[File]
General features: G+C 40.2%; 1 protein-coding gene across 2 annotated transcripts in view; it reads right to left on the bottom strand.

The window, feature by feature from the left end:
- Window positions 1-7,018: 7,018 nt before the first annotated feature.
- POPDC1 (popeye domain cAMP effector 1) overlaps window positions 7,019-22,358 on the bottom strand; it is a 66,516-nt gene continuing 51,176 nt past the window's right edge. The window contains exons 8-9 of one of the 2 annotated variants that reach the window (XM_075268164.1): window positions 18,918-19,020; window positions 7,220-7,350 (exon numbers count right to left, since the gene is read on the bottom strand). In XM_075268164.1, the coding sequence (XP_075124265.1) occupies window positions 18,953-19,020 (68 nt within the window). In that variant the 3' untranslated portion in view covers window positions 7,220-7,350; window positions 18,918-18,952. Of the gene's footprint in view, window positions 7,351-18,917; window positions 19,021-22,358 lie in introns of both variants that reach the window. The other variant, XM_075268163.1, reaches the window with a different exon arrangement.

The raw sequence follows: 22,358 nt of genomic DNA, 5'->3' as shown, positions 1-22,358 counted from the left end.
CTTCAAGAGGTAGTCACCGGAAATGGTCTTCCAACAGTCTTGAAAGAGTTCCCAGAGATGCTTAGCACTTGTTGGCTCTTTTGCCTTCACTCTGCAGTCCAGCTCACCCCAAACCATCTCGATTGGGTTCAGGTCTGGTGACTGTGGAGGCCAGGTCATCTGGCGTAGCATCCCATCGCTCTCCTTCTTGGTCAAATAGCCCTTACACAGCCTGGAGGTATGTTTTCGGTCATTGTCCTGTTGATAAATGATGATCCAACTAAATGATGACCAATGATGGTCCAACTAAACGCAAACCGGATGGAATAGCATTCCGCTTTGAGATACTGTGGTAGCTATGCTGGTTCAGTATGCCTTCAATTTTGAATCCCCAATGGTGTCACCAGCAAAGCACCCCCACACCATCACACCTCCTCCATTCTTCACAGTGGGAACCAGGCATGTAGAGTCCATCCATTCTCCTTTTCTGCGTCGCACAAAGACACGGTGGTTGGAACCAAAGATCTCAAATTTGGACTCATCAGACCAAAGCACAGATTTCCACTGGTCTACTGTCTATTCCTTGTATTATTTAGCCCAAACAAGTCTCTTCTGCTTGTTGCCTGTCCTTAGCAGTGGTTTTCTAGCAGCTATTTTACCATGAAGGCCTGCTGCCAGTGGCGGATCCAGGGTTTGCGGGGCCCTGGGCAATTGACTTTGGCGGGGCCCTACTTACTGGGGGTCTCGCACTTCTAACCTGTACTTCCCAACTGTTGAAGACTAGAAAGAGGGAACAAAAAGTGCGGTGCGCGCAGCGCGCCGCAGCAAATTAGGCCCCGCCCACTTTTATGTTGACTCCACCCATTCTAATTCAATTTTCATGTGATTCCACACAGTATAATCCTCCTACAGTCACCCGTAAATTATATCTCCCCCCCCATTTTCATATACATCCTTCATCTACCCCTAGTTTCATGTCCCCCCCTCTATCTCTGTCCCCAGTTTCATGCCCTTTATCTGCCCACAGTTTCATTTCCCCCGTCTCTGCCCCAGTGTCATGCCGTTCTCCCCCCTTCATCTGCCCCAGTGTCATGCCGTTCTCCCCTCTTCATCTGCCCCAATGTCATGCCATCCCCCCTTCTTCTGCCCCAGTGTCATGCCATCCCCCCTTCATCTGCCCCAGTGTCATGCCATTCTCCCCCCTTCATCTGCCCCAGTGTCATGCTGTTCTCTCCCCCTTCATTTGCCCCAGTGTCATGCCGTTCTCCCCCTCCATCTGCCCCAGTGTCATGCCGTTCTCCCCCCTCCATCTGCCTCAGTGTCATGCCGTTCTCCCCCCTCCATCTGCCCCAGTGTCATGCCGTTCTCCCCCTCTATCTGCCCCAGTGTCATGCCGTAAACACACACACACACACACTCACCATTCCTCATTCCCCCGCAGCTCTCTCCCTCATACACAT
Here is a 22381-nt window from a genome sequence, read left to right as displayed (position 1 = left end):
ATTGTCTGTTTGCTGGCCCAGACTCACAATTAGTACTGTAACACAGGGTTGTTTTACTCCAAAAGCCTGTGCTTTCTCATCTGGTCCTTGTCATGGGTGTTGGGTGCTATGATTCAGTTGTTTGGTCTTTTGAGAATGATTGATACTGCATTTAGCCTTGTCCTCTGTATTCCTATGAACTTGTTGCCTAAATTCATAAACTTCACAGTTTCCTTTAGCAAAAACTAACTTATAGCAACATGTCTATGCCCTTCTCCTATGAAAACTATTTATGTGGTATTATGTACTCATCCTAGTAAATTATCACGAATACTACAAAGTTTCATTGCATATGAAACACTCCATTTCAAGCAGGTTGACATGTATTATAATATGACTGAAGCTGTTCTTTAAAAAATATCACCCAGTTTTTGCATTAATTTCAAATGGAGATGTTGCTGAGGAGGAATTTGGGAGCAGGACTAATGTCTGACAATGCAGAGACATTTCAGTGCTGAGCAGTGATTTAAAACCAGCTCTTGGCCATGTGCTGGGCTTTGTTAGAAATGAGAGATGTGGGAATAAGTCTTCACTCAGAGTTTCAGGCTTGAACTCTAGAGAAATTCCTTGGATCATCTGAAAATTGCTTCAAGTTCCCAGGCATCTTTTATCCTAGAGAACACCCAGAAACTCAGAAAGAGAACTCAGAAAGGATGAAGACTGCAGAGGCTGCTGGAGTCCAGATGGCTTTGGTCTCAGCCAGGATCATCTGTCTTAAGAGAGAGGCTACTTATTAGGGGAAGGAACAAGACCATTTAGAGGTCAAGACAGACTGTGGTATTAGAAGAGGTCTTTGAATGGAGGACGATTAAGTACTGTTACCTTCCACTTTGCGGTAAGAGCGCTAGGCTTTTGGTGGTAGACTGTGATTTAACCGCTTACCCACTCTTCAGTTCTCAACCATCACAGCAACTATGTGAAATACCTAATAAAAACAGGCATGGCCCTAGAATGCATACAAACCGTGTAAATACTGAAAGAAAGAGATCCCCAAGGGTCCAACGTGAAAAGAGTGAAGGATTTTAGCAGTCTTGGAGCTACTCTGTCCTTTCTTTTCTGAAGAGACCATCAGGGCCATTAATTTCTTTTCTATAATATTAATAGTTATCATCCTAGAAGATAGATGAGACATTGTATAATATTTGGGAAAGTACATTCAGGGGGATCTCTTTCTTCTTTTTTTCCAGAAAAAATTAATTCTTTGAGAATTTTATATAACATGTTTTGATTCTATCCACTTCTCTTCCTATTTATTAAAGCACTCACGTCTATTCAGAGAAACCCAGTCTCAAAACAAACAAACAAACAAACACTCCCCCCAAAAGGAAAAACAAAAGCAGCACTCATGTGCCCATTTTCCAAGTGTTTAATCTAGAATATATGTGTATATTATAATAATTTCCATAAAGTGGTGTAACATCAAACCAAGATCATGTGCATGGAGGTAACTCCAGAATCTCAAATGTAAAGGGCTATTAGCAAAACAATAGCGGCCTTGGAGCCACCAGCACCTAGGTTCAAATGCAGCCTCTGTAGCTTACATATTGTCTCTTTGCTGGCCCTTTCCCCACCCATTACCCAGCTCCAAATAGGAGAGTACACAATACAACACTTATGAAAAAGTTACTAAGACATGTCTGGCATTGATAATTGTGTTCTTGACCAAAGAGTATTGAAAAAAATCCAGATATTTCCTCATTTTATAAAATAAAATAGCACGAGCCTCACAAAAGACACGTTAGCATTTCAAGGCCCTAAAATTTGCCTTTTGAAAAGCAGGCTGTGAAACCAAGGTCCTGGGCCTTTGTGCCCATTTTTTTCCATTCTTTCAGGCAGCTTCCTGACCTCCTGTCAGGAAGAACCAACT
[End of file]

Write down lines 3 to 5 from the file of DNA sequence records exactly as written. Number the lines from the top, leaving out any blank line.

- Window positions 1-7,018: 7,018 nt before the first annotated feature.
- POPDC1 (popeye domain cAMP effector 1) overlaps window positions 7,019-22,358 on the bottom strand; it is a 66,516-nt gene continuing 51,176 nt past the window's right edge. The window contains exons 8-9 of one of the 2 annotated variants that reach the window (XM_075268164.1): window positions 18,918-19,020; window positions 7,220-7,350 (exon numbers count right to left, since the gene is read on the bottom strand). In XM_075268164.1, the coding sequence (XP_075124265.1) occupies window positions 18,953-19,020 (68 nt within the window). In that variant the 3' untranslated portion in view covers window positions 7,220-7,350; window positions 18,918-18,952. Of the gene's footprint in view, window positions 7,351-18,917; window positions 19,021-22,358 lie in introns of both variants that reach the window. The other variant, XM_075268163.1, reaches the window with a different exon arrangement.

The raw sequence follows: 22,358 nt of genomic DNA, 5'->3' as shown, positions 1-22,358 counted from the left end.